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Chiasma or crossover refers to the visible point where paired maternal and paternal homologous chromosomes join during meiosis 1 and then crossover. This recombination occurs when a segment of one paternal chromatid is replaced by the complementary form of the other maternal chromatid [1].

There are 2 nuclear divisions in meiosis, and a chiasma forms in the first division of meiosis 1. The duplicated homologs align with each other and swap genetic information (recombination).

Crossover happens between 2 non-sister chromatids. The chiasma can be seen during the diplotene stage, at the point where the homologs join in prophase 1, when the synaptonemal complex disassembles and begin to separate. They crucially hold the compact homologues together[2]. The frequency of crossing over varies, with the occurrence in humans being at least once in each chromosome arm.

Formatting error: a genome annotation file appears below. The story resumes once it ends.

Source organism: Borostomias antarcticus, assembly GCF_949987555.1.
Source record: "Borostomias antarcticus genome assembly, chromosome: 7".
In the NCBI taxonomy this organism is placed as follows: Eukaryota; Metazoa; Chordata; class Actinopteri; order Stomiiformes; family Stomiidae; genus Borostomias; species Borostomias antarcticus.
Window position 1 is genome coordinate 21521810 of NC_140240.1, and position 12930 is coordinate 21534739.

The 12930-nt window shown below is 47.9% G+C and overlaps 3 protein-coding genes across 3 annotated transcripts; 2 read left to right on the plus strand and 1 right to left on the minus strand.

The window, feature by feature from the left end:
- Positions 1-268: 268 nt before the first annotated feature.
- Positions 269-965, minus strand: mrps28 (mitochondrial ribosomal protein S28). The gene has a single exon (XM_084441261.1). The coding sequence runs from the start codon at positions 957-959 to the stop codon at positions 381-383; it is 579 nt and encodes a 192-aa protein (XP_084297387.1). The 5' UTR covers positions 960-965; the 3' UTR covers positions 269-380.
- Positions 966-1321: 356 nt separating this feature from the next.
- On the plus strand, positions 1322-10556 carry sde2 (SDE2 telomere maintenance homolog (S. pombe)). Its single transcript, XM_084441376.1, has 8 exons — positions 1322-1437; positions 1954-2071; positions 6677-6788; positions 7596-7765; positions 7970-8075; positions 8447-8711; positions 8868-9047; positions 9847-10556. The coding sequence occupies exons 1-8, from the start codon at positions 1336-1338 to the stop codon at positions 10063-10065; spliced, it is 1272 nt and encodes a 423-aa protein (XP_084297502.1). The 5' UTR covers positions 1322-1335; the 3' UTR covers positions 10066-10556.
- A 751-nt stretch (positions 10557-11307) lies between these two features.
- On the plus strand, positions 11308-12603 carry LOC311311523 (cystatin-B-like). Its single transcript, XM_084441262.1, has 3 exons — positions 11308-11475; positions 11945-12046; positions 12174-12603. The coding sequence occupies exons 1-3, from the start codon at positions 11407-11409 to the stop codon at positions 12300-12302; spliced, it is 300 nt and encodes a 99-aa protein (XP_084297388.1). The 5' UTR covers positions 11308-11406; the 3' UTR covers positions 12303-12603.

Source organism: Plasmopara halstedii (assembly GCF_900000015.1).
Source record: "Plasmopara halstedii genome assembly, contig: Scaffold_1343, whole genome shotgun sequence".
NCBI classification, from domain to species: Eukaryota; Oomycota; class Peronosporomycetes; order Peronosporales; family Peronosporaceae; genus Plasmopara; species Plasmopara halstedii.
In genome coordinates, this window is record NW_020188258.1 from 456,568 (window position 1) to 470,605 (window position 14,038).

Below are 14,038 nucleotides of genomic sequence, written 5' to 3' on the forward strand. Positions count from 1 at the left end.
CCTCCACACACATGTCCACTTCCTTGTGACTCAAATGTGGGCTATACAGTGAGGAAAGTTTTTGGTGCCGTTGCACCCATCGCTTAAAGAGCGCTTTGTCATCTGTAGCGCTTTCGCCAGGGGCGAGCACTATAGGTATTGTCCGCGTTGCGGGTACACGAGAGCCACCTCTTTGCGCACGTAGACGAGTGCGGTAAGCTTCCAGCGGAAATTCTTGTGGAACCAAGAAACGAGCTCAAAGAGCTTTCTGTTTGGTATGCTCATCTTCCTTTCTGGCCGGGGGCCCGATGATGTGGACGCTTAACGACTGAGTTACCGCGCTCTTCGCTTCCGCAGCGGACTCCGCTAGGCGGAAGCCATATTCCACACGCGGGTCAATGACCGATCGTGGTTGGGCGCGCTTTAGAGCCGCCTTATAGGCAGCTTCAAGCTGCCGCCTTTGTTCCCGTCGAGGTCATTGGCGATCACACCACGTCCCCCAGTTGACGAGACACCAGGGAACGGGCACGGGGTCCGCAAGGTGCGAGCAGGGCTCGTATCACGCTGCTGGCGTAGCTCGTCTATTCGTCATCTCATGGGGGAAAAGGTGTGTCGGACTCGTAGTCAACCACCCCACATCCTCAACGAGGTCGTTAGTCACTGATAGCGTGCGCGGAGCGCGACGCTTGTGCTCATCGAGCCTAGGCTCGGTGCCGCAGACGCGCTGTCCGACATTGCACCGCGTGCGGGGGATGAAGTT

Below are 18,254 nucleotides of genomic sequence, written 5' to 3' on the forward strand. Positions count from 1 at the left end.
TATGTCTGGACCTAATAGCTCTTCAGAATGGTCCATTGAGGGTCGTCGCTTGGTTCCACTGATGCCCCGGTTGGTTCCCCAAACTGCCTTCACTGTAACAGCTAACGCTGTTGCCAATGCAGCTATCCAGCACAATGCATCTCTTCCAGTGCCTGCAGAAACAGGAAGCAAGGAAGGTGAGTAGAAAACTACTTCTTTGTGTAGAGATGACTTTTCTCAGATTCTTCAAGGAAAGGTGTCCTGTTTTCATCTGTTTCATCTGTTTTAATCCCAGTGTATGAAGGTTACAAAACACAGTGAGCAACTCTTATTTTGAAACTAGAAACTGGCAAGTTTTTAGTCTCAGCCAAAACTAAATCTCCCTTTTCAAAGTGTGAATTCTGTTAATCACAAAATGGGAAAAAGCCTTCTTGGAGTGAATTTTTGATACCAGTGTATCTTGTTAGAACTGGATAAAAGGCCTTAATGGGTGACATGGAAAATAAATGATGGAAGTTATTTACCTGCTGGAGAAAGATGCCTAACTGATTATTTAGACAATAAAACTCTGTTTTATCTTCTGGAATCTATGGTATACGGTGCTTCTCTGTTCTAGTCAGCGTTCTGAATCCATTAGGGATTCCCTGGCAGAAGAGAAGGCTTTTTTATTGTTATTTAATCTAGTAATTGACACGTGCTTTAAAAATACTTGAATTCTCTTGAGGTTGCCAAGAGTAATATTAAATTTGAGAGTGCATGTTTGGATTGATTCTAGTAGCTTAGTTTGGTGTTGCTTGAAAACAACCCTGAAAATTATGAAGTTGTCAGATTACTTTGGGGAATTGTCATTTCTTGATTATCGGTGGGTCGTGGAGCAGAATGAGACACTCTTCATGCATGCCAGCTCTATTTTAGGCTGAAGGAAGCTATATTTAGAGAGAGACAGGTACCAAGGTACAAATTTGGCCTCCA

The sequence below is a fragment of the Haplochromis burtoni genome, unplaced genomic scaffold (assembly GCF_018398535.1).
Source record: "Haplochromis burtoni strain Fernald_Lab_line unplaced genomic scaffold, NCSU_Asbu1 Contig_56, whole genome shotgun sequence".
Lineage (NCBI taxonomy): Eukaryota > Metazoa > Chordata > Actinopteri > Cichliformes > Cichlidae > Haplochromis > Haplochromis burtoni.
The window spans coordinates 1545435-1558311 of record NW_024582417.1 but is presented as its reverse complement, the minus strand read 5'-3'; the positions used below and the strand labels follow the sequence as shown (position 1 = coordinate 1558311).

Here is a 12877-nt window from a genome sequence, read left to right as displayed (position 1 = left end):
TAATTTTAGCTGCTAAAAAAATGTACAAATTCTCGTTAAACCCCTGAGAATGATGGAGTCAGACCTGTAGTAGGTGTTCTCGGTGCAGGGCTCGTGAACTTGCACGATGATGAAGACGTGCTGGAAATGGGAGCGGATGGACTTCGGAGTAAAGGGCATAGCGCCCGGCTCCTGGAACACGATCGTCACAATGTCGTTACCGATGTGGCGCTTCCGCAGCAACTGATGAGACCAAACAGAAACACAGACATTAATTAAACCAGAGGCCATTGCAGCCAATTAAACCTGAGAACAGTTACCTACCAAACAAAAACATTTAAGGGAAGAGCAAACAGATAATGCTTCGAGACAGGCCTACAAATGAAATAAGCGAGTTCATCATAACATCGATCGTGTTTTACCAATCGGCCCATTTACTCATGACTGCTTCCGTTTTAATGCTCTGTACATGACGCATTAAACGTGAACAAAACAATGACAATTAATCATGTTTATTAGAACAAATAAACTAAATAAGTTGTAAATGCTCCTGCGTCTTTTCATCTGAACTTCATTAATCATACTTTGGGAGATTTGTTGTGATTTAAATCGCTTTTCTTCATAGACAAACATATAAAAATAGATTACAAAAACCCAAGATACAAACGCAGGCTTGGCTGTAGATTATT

Homologous pair of chromosomes showing chiasma


  1. Bruce Alberts, Alexander Johnson, Julian Lewis, Martin Raff, Keith Roberts and Peter Walter, 2008. Molecular biology of the cell. 5th edition. New York: Garland science.
  2. Alberts, B. 2008. Molecular biology of the cell. New York: Garland Science.
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